Had Jones written a conventional quest story – mother searches for lost child – the reader’s sympathies would have been engaged from the get-go. Urging the “heroine” on on her journey, labelling the kidnapping father a villain, applauding those who help, while condemning those who hinder, would have come as naturally as breathing. That the reader reaches the end of Hand Me Down World denied the moment of catharsis that might have come from such a telling is presumably deliberate on Jones’s part. What the reader is faced with instead is the shock of the book’s final revelations, and the realisation that the entire story, with its complex interrogative structure, must now be re-evaluated.
Ines’s journey from Tunisia to Berlin, where her child lives, is told not in her voice but in the multiple voices of the people she encounters: the self-deluding truck driver; the elderly snail collector; the insomniac chess player; the kindly Italian footballer. Other voices take over once she reaches Berlin: Bernard, the “little Frenchman” whose generosity strains credibility; a young English woman doing research for a film on the Roma people; Ralf, the elderly, blind German, with a dark secret of his own; Hannah, his estranged wife; Defoe, the lone Kiwi in the story, who falls under the spell of Ines’s beauty and air of mystery; Abebi, wife of Jermayne, the baby snatcher ….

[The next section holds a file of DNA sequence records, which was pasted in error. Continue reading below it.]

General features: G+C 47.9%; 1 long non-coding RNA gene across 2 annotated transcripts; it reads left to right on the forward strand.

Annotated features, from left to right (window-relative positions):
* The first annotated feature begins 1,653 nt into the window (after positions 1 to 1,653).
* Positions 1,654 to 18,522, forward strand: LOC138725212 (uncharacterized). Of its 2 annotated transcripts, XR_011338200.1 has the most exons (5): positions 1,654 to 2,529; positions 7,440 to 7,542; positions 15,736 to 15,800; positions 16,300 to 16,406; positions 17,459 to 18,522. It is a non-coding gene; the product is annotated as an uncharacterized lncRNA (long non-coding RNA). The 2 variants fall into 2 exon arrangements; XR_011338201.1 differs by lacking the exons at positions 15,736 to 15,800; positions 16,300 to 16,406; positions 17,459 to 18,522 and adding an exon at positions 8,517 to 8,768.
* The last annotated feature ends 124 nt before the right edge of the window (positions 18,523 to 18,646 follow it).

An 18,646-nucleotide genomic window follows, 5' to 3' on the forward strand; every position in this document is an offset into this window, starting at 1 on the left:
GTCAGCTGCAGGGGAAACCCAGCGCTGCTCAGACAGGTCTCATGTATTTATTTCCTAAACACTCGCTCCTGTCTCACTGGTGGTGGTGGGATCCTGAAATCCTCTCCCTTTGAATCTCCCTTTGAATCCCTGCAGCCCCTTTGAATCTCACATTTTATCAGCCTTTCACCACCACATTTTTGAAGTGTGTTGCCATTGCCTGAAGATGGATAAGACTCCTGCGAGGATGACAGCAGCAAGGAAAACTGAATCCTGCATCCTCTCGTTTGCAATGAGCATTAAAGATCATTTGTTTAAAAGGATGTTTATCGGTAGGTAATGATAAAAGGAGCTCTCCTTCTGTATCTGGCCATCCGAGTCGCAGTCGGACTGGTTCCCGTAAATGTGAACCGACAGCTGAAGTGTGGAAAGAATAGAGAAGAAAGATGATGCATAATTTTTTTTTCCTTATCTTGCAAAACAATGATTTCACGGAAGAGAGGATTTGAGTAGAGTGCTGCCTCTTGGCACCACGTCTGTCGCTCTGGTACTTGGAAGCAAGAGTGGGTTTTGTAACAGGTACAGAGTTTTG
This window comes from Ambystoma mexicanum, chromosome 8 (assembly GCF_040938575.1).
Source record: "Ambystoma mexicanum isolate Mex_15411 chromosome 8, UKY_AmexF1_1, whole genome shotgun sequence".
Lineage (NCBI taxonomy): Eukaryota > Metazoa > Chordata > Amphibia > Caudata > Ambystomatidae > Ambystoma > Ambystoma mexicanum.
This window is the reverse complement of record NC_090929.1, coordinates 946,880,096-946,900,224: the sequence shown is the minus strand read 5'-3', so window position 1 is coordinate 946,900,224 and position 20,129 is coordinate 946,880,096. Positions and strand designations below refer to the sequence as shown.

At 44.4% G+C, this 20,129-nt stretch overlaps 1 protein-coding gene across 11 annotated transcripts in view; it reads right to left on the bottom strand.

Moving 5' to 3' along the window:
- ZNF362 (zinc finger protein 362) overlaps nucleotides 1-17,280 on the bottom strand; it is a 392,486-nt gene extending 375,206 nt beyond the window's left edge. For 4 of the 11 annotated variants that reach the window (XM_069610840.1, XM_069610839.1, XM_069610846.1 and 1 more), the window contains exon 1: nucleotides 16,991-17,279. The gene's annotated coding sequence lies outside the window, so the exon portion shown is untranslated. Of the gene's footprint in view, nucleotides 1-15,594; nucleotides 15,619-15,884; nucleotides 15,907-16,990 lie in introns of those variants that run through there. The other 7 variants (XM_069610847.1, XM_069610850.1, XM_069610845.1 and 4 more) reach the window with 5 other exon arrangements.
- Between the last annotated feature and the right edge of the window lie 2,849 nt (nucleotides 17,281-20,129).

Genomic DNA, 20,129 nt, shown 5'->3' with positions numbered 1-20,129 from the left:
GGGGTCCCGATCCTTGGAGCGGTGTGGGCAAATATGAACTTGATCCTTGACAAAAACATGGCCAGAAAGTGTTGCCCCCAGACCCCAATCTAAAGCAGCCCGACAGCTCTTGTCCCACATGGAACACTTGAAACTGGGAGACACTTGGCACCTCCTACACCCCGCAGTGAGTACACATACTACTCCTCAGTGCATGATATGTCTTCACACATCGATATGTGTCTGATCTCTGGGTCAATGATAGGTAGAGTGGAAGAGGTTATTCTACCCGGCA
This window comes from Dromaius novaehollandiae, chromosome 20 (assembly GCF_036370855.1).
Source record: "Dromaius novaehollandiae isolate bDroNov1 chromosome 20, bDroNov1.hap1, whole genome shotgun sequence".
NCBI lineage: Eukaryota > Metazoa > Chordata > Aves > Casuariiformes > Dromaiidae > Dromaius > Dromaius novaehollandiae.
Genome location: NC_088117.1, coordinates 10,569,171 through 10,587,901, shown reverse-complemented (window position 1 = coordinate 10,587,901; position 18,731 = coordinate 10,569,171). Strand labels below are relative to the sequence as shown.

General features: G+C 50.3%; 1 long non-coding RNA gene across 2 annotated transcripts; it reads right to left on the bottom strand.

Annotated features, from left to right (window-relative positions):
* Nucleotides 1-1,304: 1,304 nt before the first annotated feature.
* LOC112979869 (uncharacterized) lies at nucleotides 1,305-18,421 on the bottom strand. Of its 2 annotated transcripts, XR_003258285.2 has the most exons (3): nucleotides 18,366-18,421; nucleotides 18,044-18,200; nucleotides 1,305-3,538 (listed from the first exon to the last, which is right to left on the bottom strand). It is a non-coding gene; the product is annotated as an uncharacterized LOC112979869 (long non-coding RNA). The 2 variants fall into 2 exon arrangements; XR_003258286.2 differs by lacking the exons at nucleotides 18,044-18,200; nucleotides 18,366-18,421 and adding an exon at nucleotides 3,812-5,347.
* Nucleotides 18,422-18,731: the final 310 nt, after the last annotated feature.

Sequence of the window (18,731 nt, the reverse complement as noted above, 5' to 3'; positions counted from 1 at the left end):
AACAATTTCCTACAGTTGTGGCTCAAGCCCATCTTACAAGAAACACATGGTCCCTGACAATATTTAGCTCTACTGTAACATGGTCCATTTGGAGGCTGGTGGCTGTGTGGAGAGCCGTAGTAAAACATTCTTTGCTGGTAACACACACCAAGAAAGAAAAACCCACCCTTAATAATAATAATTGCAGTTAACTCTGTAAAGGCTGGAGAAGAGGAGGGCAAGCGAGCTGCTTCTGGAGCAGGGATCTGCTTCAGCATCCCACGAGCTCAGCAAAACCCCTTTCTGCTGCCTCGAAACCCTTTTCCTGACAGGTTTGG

Not all of these characters are convincing. Jermayne, who is not given a voice of his own, remains outside the story, his motives for acceding to his wife’s need for a baby, however it be acquired, never explained. Similarly Defoe, who disappears from the story, leaving the loose ends of his own history, and his motives for deciding to betray Ines, unexplained. Which is to be preferred, Defoe wonders, in a conversation with Ralf, the truth that “presents itself to the world”, or the truth “we come to know about”? The answer is “both”, a statement that could well stand as an epitaph for the novel.